The Louvre, post evacuation
Confiscated Jewish art and property in Paris
Considering the sprawling nature of the subject matter—Hitler and Goering's insatiable art collecting addiction, the stunning evacuations of the Louvre and the Hermitage collections, the "legal" seizure of Jewish art collections and property, the marginalization of "degenerate" modern art and artists, the meticulous destruction of the cultural heritages of Poland and other Slavic countries, the Nazi occupation and plunder of Italy, the tireless work of the American Monument Men, etc, etc—Lynn H. Nicholas does an admirable job with her cobwebby material that constantly threatens to spin in countless directions, organizing it into dense but generally cohesive chapters. And along the way, she packs in shocking anecdotes that could inspire countless novels and films of their own: the boot print left on Da Vinci's Lady with an Ermine after German soldiers found its hiding spot and unaware of the priceless art, ransacked the accompanying gold objects, two British reporters entering an occupied castle to interview some soldiers and coming face to face with Botticelli's gigantic Primavera, American soldiers discovering Hitler's personal art collection in a rural salt mine, and then staring at the Ghent Altarpiece and the Bruges Madonna by Michelangelo in the darkness a full quarter of a mile underground.
What remained of the frescos at the Campo Santo
Original Tchaikovsky manuscripts tossed into the snow
Hitler, Herr Art-Collector-in-Chief himself
But more than anything, it's the stories of people that shine through. As just a single example (and one I found most moving): the description of the group of people who lived in the basement of the Hermitage during the Siege of Leningrad, in conditions so cold that frozen corpses could be stored unattended for months, subsisting on "jellied soup made of carpenter's glue." And then I nearly cried over the accompanying page describing the group of starving "not-so-young" women working every day in the building itself, chipping away with crowbars at the ice building up on the walls and floors after the windows had been shattered by bombs and gunfire. I honestly had to start confronting the "big" questions: how valuable is art? Is it ever worth more than human life? And what is it about it that inspired countless people to accomplish reality-defying feats to try and preserve it for future generations?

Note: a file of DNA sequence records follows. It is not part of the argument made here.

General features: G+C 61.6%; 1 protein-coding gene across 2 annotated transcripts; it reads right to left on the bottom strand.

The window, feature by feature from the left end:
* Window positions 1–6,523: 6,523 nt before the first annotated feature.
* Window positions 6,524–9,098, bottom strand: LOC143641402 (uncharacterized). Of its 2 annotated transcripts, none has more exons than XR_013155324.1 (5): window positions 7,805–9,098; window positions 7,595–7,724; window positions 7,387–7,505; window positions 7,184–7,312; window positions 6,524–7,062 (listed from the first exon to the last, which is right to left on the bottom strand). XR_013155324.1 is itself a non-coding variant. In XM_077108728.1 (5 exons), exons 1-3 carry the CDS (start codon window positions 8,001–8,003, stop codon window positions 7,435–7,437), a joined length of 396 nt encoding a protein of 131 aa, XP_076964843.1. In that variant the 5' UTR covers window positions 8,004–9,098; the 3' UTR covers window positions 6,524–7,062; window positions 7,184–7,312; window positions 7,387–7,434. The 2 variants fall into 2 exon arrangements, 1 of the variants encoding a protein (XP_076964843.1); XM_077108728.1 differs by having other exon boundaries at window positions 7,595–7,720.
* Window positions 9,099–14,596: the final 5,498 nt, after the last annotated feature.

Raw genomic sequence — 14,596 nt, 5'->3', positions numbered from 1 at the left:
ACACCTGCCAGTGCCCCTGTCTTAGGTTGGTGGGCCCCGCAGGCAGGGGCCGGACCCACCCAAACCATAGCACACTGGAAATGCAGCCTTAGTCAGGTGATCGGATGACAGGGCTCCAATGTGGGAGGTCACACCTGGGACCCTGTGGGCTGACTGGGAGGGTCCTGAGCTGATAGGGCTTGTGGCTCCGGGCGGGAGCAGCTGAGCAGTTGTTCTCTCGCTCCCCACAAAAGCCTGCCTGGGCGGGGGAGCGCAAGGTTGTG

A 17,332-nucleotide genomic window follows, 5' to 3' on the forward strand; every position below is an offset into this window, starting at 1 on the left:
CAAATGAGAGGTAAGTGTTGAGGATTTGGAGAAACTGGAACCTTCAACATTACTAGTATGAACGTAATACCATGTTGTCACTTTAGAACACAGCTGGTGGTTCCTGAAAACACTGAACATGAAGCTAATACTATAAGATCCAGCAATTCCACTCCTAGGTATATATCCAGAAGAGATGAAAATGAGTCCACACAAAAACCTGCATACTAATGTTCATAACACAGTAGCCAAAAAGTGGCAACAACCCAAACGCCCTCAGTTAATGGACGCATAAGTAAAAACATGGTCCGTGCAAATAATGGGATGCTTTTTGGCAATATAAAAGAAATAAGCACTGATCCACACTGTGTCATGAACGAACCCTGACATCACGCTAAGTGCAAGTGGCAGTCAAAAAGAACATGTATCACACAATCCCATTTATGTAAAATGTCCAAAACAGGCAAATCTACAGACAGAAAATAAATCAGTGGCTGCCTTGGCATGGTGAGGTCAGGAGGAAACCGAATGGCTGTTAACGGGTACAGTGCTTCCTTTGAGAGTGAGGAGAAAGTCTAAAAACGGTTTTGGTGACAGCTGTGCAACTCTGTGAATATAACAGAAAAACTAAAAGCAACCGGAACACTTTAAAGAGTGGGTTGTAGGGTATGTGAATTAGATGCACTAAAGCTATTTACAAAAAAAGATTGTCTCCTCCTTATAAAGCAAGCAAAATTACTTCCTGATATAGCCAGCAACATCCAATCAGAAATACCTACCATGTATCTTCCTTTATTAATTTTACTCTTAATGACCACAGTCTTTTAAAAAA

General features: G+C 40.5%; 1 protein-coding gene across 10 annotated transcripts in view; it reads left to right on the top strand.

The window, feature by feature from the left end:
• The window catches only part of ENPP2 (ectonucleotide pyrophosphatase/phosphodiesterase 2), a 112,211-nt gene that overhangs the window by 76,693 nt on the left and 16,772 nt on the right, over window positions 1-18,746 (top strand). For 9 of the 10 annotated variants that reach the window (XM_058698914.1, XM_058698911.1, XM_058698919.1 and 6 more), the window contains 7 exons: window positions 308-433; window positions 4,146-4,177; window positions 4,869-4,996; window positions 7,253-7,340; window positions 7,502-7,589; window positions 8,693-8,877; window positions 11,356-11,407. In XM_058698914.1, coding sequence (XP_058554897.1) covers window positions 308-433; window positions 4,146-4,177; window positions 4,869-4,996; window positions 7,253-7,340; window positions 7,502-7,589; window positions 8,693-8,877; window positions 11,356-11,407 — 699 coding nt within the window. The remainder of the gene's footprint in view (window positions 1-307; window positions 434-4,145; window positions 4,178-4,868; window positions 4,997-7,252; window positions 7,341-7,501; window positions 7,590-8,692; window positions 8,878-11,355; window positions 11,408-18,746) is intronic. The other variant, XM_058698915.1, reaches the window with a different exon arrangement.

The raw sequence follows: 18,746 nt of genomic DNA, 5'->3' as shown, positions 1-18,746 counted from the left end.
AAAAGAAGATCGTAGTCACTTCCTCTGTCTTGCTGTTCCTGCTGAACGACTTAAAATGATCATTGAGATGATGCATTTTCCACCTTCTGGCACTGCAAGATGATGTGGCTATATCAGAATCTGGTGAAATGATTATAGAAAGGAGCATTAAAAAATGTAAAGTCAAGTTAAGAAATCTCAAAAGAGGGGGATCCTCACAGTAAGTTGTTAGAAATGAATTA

The images included above are from the really excellent documentary adapted from this book that was released in 2006, and I can totally see the temptation in skipping this labyrinthine book in favor of a concise two hour film. But inevitably, the film only skates on the surface of most issues, and doesn't even mention many others, including some of what I thought were the most moving parts of the book. But it does has its own set of advantages, namely the sheer impact of visual confirmation of the information. Needless to say, it's an excellent supplement to Nicholas's massive tome, if not really an adequate replacement.
Just after finishing this book, I read an amazing collection of poetry called In Praise of the Unfinished: Selected Poems by Julia Hartwig, a previously untranslated Polish poet who also tapped into something deeply emotional that I never really quite came to grips with either (which is why I never reviewed it here on GR). One reoccurring theme throughout the collection is regarding art itself in all of its multifaceted forms. And these few lines, I thought, got closest to articulating the inexpressible thoughts and feelings this book evoked for me, its precise eloquence doing more justice to this topic than I ever could, so I'll just end this rambling review with it:
“Art casts a spell summoning life so it can continue but its space extends to the invisible It is also an intelligence reconciling discordant elements with similarities It is brave because it seeks immortality by being—just like everything else—mortal”